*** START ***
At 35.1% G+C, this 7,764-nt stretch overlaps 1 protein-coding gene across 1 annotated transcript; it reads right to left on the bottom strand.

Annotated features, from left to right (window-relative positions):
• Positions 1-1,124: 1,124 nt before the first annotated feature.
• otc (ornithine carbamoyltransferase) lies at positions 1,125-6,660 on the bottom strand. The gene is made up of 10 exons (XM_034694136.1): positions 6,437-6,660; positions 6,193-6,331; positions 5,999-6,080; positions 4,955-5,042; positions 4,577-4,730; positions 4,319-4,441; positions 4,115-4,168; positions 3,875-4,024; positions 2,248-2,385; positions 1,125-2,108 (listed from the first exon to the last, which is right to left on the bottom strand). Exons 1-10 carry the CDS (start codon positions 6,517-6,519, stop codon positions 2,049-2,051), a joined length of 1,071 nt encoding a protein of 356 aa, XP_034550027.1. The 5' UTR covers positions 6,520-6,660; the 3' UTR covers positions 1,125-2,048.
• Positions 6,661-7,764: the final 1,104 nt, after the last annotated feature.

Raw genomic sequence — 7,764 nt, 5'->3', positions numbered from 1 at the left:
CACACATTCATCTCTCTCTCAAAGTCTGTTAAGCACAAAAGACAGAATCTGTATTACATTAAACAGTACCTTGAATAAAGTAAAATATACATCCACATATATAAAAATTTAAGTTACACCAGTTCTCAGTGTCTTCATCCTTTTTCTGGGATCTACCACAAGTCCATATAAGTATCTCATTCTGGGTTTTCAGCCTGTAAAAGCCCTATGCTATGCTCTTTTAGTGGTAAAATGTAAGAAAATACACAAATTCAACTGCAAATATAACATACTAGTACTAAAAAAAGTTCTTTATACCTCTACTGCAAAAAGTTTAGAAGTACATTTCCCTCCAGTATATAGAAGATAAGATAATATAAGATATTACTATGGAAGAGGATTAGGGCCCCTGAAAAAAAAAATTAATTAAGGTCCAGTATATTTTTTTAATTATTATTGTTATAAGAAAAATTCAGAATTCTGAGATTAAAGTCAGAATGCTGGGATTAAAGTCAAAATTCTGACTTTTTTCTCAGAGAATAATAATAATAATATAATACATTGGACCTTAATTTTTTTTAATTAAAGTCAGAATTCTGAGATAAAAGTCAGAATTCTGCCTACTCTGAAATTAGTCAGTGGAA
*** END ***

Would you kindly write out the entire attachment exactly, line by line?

At 35.1% G+C, this 7,764-nt stretch overlaps 1 protein-coding gene across 1 annotated transcript; it reads right to left on the bottom strand.

Annotated features, from left to right (window-relative positions):
• Positions 1-1,124: 1,124 nt before the first annotated feature.
• otc (ornithine carbamoyltransferase) lies at positions 1,125-6,660 on the bottom strand. The gene is made up of 10 exons (XM_034694136.1): positions 6,437-6,660; positions 6,193-6,331; positions 5,999-6,080; positions 4,955-5,042; positions 4,577-4,730; positions 4,319-4,441; positions 4,115-4,168; positions 3,875-4,024; positions 2,248-2,385; positions 1,125-2,108 (listed from the first exon to the last, which is right to left on the bottom strand). Exons 1-10 carry the CDS (start codon positions 6,517-6,519, stop codon positions 2,049-2,051), a joined length of 1,071 nt encoding a protein of 356 aa, XP_034550027.1. The 5' UTR covers positions 6,520-6,660; the 3' UTR covers positions 1,125-2,048.
• Positions 6,661-7,764: the final 1,104 nt, after the last annotated feature.

Raw genomic sequence — 7,764 nt, 5'->3', positions numbered from 1 at the left:
CACACATTCATCTCTCTCTCAAAGTCTGTTAAGCACAAAAGACAGAATCTGTATTACATTAAACAGTACCTTGAATAAAGTAAAATATACATCCACATATATAAAAATTTAAGTTACACCAGTTCTCAGTGTCTTCATCCTTTTTCTGGGATCTACCACAAGTCCATATAAGTATCTCATTCTGGGTTTTCAGCCTGTAAAAGCCCTATGCTATGCTCTTTTAGTGGTAAAATGTAAGAAAATACACAAATTCAACTGCAAATATAACATACTAGTACTAAAAAAAGTTCTTTATACCTCTACTGCAAAAAGTTTAGAAGTACATTTCCCTCCAGTATATAGAAGATAAGATAATATAAGATATTACTATGGAAGAGGATTAGGGCCCCTGAAAAAAAAAATTAATTAAGGTCCAGTATATTTTTTTAATTATTATTGTTATAAGAAAAATTCAGAATTCTGAGATTAAAGTCAGAATGCTGGGATTAAAGTCAAAATTCTGACTTTTTTCTCAGAGAATAATAATAATAATATAATACATTGGACCTTAATTTTTTTTAATTAAAGTCAGAATTCTGAGATAAAAGTCAGAATTCTGCCTACTCTGAAATTAGTCAGTGGAA